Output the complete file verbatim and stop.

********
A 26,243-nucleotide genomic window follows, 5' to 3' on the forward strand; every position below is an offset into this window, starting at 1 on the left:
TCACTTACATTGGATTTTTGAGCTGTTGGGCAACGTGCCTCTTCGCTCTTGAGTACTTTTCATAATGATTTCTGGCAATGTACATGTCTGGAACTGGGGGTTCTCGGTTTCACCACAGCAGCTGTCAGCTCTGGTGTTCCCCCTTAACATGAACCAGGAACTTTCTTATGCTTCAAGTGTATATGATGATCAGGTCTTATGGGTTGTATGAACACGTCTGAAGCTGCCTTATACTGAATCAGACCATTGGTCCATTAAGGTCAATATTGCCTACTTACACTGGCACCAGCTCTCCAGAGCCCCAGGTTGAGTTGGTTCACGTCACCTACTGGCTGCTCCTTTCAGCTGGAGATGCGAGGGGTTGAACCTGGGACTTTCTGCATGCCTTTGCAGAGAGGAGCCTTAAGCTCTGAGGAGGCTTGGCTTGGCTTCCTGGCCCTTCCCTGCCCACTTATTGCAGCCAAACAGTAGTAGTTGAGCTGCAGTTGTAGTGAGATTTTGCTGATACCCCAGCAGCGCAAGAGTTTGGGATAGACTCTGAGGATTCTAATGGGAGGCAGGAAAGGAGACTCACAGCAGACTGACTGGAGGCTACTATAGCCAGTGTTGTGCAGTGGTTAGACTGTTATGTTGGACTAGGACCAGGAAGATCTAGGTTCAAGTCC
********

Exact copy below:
A 26,243-nucleotide genomic window follows, 5' to 3' on the forward strand; every position below is an offset into this window, starting at 1 on the left:
TCACTTACATTGGATTTTTGAGCTGTTGGGCAACGTGCCTCTTCGCTCTTGAGTACTTTTCATAATGATTTCTGGCAATGTACATGTCTGGAACTGGGGGTTCTCGGTTTCACCACAGCAGCTGTCAGCTCTGGTGTTCCCCCTTAACATGAACCAGGAACTTTCTTATGCTTCAAGTGTATATGATGATCAGGTCTTATGGGTTGTATGAACACGTCTGAAGCTGCCTTATACTGAATCAGACCATTGGTCCATTAAGGTCAATATTGCCTACTTACACTGGCACCAGCTCTCCAGAGCCCCAGGTTGAGTTGGTTCACGTCACCTACTGGCTGCTCCTTTCAGCTGGAGATGCGAGGGGTTGAACCTGGGACTTTCTGCATGCCTTTGCAGAGAGGAGCCTTAAGCTCTGAGGAGGCTTGGCTTGGCTTCCTGGCCCTTCCCTGCCCACTTATTGCAGCCAAACAGTAGTAGTTGAGCTGCAGTTGTAGTGAGATTTTGCTGATACCCCAGCAGCGCAAGAGTTTGGGATAGACTCTGAGGATTCTAATGGGAGGCAGGAAAGGAGACTCACAGCAGACTGACTGGAGGCTACTATAGCCAGTGTTGTGCAGTGGTTAGACTGTTATGTTGGACTAGGACCAGGAAGATCTAGGTTCAAGTCC